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    I agree with what others have said. Needing to report things like this actually makes teachers' jobs easier, in my opinion - it takes any of the judgement calls or additional formal responsibility for followup out of the teacher's hands. You can just call and report what you've seen or heard, and know that it will be dealt with by people better equipped to handle the situation.
     
  10. bison

    bison Habitué

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    Also, if you feel your admin will be not be supportive, you do NOT have to tell them or get their permission. This is on your shoulders and you are the one who can be held liable.
     
  11. gr3teacher

    gr3teacher Phenom

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    That actually muddies it up even more for me...

    http://www.dss.virginia.gov/family/cps/mandated_reporters/cws5691/topic2_2.html

    Going by this here, I've met my "mandated reporter" requirements by telling the school's designated reporter (and getting it documented in writing that I've told them)... although they've flat-out told me they won't be filing a report until they have physical evidence.
     
  12. bison

    bison Habitué

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    Cover your butt, protect the child and report it. It is not their place to wait for physical evidence. Reasonable suspicion is enough, which you clearly have.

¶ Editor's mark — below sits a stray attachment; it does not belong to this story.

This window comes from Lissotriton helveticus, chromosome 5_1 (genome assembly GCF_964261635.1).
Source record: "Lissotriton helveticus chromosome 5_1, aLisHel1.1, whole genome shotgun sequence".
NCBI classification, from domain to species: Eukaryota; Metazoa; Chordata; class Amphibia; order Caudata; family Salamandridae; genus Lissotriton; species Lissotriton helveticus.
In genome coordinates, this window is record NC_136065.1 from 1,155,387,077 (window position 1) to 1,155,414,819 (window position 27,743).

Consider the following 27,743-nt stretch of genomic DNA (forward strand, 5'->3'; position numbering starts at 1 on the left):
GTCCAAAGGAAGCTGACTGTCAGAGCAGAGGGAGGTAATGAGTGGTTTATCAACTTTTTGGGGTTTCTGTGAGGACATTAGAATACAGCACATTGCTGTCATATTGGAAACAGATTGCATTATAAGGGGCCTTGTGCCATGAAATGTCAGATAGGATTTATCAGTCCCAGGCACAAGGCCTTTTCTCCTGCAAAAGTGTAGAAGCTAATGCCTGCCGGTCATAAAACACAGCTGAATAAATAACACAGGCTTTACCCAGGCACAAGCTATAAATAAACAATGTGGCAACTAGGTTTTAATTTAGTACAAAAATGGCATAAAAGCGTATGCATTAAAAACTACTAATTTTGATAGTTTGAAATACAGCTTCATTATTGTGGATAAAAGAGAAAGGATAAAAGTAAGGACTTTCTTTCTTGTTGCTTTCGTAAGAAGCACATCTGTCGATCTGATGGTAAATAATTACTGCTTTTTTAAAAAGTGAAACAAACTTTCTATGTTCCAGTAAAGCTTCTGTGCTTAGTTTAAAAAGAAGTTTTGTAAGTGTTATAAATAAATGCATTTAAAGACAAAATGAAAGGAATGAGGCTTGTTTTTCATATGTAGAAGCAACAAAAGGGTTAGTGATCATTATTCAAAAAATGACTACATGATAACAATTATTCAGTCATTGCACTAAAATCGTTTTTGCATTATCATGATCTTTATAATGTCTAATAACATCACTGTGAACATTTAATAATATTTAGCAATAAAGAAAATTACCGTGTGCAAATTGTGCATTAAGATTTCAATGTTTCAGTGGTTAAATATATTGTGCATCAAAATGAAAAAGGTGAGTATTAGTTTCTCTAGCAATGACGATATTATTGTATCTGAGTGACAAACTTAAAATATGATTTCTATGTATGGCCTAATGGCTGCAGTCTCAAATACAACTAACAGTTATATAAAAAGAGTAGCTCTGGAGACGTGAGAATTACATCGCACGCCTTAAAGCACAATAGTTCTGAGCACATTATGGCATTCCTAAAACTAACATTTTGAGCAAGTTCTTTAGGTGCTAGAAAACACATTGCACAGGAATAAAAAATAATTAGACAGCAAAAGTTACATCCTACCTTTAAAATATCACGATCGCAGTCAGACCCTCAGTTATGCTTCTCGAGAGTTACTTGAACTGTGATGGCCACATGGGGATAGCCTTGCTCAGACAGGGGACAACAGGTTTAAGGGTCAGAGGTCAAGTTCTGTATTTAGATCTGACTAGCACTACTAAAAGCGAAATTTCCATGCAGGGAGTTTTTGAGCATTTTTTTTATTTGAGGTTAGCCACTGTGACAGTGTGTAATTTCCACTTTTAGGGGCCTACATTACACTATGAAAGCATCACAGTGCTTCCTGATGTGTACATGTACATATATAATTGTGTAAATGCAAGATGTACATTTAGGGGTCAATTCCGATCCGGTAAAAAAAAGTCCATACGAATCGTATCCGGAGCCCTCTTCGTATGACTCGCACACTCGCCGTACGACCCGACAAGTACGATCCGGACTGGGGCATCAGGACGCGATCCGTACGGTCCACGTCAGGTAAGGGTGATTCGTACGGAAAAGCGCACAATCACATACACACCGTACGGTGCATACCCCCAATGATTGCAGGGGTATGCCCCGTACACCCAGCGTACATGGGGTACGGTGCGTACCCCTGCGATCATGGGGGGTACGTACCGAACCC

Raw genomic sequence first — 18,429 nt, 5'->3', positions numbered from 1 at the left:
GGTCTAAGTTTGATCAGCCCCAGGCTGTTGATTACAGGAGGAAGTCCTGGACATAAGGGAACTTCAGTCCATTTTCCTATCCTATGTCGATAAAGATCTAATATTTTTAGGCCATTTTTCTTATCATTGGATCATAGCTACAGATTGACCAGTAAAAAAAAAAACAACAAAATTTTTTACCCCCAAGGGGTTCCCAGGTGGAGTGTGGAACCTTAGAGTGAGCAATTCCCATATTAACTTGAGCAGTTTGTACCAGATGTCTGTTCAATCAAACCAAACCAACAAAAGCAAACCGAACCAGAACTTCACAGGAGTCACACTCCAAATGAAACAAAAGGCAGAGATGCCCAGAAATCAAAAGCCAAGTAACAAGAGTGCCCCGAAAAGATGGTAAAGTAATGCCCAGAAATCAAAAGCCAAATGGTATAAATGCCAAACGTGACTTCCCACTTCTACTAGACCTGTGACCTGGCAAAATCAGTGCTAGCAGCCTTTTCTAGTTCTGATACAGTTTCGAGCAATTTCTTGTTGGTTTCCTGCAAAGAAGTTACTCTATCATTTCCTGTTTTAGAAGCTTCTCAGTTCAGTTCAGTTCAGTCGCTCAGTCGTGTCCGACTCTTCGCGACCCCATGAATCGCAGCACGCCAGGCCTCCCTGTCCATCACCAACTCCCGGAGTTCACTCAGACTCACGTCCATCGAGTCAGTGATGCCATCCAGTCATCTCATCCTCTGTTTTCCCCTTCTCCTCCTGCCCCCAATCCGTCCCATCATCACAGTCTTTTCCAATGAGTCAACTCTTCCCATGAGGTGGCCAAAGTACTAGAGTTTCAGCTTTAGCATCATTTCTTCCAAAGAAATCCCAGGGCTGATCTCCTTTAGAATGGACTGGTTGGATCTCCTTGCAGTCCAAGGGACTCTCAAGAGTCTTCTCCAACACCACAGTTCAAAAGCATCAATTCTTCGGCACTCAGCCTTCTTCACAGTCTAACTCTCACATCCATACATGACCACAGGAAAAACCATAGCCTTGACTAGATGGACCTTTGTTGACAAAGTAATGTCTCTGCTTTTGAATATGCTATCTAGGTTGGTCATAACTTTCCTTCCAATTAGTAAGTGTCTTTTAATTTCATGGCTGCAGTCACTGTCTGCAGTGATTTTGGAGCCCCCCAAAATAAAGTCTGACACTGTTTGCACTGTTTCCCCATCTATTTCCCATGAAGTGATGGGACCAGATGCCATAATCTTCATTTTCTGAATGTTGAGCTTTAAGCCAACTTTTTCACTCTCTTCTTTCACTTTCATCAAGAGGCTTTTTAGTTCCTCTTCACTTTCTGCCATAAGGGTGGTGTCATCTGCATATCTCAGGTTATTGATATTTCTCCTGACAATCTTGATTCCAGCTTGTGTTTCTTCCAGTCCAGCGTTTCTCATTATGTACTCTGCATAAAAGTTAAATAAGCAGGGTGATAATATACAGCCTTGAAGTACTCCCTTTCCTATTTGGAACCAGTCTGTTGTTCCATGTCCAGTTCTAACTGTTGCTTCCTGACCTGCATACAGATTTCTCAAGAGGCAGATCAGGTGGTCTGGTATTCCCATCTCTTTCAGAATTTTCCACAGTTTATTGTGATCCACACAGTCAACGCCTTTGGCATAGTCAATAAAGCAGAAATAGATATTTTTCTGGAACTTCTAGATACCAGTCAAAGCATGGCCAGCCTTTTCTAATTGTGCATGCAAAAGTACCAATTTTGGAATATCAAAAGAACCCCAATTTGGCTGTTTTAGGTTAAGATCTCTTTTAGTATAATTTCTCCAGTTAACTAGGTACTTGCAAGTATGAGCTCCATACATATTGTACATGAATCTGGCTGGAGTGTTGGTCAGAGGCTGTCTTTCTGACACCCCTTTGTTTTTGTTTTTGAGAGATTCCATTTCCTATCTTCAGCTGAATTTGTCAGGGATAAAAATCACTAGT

Edit: That page says that your school's designated reporter does not have discretion and therefore MUST report your concerns. You know they are not doing so, so one can assume you should do it yourself. They are the ones who are not following the legal guidelines, but your student is the one who is suffering.
     
  13. MrsC

    MrsC Multitudinous

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    Yes. There does not need to be any physical evidence.

    Making that call is HARD, I know that, but that doesn't mean you shouldn't do it.
     
  14. Pashtun

    Pashtun Fanatic

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    This is how it is in California. We do not have to inform anyone at the school at all. We are mandated reporters.....period.
     
  15. gr3teacher

    gr3teacher Phenom

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    Does anyone actually know what the CPS process is? I'd certainly prefer to stay anonymous, but it would be pretty obvious who actually made the report with any type of investigation. I've been a mandated reporter in at least some form or another for fifteen years and never actually had reason to file a report before :(